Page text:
By: Nigel Bankes
Case Commented On: Precision Drilling Canada Limited Partnership v Yangarra Resources Ltd, 2015 ABQB 433
This case involves the interpretation of a standard form drilling contract. Under that contract, said (at para 5) to be negotiated between the Canadian Association of Oilwell Drilling Contractors and the Canadian Association of Petroleum Producers, the drilling contractor (here Precision) and the oil and gas operator (here Yangarra) agreed to accept an allocation of risks and liabilities based essentially on ownership interests rather than fault. Thus, Article 10.1 of the contract, subject to some listed exceptions, provided that:
Precision shall at all times assume all of the risk of and be solely liable for any damage to, loss of, or destruction of Precision’s Surface Equipment, regardless of the negligence or other fault of Yangarra or howsoever arising and Precision specifically releases Yangarra in regard to any claims that Precision may otherwise have in regard thereto.
By the same token, Yangarra (Article 10.3 and 10.4) agreed to accept risks and provide an indemnity in relation to any downhole issues:
Yangarra shall at all times assume all of the risk of and be solely liable for …any loss, damage to or destruction of:
(ii) Yangarra’s equipment …
(iii) the hole, reservoir or any underground formation …
regardless of the negligence or other fault of Precision or howsoever arising, and Yangarra shall defend and indemnify Precision from and against any and all actions, claims, losses, costs, damages and expenses resulting therefrom and specifically releases Precision from any claims Yangarra may otherwise make in regard thereto.
Yangarra shall at all times during a drilling program assume all of the risk of and be solely liable for the cost of repairing and re-drilling a lost or damaged hole, including, without limitation, the cost of fishing operations, regardless of the negligence or other fault of Precision or howsoever arising, and Yangarra specifically releases Precision from any claims Yangarra may otherwise have in regard thereto;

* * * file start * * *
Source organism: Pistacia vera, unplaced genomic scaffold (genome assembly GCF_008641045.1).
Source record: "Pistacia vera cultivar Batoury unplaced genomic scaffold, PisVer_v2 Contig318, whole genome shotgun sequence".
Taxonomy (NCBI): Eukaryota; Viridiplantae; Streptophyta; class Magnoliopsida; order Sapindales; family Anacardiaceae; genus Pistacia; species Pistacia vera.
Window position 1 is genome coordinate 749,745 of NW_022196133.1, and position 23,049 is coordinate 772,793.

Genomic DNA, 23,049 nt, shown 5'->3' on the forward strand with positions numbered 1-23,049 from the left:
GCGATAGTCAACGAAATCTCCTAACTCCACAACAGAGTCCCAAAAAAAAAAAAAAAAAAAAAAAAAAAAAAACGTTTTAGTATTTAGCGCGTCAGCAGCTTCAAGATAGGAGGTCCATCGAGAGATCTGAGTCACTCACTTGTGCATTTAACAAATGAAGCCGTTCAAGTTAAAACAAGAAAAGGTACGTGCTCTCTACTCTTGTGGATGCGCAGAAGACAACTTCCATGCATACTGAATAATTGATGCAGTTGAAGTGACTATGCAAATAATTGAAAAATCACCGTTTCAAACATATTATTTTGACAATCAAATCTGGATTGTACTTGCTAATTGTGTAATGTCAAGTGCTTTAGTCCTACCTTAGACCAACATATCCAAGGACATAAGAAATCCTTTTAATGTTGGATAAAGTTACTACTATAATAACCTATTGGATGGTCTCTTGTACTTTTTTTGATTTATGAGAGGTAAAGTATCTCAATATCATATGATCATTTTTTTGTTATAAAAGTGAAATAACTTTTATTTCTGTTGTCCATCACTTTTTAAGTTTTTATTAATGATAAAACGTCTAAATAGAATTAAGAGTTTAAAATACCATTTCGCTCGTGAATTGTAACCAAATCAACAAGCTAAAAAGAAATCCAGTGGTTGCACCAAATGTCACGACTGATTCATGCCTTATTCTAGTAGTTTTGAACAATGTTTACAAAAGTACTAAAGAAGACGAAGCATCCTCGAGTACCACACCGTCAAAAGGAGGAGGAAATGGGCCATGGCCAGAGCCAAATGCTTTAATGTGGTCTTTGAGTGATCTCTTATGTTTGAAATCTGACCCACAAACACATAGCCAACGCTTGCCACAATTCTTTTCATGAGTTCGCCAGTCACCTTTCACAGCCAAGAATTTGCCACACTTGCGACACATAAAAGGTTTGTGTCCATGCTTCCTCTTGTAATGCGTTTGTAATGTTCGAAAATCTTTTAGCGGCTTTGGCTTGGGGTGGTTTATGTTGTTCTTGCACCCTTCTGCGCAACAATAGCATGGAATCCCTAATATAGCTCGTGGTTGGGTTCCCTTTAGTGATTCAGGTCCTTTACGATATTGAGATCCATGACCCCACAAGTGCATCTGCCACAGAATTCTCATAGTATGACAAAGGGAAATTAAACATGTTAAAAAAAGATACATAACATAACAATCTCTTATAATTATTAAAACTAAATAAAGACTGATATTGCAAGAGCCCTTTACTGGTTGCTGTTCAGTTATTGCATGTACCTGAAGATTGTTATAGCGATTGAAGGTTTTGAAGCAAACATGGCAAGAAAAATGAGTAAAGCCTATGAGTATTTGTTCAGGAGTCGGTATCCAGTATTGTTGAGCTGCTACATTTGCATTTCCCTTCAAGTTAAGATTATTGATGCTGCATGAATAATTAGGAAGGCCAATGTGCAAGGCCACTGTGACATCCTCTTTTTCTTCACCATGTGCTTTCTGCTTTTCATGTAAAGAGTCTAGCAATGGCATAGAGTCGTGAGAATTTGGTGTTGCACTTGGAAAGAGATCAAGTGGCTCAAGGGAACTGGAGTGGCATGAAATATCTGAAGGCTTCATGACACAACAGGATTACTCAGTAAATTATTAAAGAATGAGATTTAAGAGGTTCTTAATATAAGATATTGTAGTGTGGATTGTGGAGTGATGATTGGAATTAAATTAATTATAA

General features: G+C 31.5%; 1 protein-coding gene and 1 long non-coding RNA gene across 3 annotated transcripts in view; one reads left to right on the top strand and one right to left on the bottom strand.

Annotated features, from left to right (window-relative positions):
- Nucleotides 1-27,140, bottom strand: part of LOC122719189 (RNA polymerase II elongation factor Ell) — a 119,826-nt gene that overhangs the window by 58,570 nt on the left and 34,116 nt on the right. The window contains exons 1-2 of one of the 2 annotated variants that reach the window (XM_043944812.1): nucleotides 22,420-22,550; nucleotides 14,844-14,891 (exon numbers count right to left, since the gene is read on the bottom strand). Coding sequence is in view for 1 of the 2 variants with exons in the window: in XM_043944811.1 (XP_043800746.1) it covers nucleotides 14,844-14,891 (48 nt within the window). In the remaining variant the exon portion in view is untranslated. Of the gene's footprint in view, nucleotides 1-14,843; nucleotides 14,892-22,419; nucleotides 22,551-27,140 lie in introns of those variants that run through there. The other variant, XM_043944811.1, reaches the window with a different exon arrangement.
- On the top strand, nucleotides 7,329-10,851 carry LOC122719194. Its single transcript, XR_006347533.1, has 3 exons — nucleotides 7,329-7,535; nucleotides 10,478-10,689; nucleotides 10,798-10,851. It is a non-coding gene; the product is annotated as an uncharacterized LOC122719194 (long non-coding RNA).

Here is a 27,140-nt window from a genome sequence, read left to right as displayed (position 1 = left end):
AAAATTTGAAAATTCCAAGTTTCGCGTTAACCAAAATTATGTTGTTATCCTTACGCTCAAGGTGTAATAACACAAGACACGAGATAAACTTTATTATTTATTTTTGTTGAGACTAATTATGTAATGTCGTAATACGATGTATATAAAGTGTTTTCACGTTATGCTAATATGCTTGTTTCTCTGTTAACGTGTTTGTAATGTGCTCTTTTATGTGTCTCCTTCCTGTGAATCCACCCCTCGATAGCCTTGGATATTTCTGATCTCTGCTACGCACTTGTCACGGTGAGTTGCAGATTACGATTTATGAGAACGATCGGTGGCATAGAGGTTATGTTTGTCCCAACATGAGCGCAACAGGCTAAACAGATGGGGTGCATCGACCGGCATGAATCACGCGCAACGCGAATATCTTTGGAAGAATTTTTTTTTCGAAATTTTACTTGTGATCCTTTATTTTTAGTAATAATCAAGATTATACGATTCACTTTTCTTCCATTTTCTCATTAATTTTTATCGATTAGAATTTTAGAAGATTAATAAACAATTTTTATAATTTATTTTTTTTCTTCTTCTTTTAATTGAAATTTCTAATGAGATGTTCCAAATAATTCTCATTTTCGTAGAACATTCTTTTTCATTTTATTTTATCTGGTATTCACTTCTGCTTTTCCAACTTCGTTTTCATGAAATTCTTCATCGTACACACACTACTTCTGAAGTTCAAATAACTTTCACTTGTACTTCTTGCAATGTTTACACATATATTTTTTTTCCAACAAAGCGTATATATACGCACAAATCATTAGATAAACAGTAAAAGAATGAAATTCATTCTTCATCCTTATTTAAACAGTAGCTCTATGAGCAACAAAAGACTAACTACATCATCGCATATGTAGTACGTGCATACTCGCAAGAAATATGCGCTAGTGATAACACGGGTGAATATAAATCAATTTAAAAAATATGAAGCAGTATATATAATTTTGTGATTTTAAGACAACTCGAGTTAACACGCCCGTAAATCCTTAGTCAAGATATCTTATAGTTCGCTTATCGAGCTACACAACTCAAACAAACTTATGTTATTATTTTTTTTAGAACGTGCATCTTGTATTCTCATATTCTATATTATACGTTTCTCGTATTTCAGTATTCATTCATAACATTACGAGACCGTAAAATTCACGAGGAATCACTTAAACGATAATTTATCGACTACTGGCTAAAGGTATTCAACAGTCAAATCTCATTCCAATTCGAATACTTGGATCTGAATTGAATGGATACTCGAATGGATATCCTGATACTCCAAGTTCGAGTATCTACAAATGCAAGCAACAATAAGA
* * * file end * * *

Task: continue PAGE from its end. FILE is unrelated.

(emphasis added by the Court)
Master Prowse refers to this (at para 15) as a “negotiated form of bilateral no fault arrangement” but it is more commonly referred to a “knock-for-knock” contract. While unlawful or contrary to public policy in some jurisdictions (because the provisions potentially diminish the incentive to take care) they are common in some sectors (e.g. the offshore oil and gas industry) as an efficient way of resolving disputes especially where multiple parties (and especially sub-contractors) might be involved.
In this particular case Yangarra hired Precision to drill a number of wells. The first well was drilled successfully. During the drilling of the second well the facts (or the facts as claimed by Yangarra, since the case came before Master Prowse on a motion by Precision for summary judgment and thus Master Prowse accepted Yangarra’s version of the facts in the event of any conflict) suggested that an employee of Precision wrongly added sulfamic acid to the drilling mud rather than caustic potash and that as a result the drill string and bit became stuck. The well was subsequently abandoned and some of Yangarra’s equipment was lost downhole. As a result a substitute well was required. Precision commenced that operation but was ultimately replaced by another contractor. Precision sued for monies owing for its work on the drilling of these three wells. It appears (at paras 16, 28 & 29) that Yangarra in turn sought to set-off by way of counter claim any amount owed by Yangarra by its own damages including not only the value of the lost equipment but also the cost of the replacement well ($2.5 million) and the cost incurred by fishing operations on the second well in an attempt to recover equipment ($720,000). Precision sought summary judgment on these assumed facts on the basis that under the contract Yangarra had assumed liability for all of these costs and was therefore not entitled to any set-off.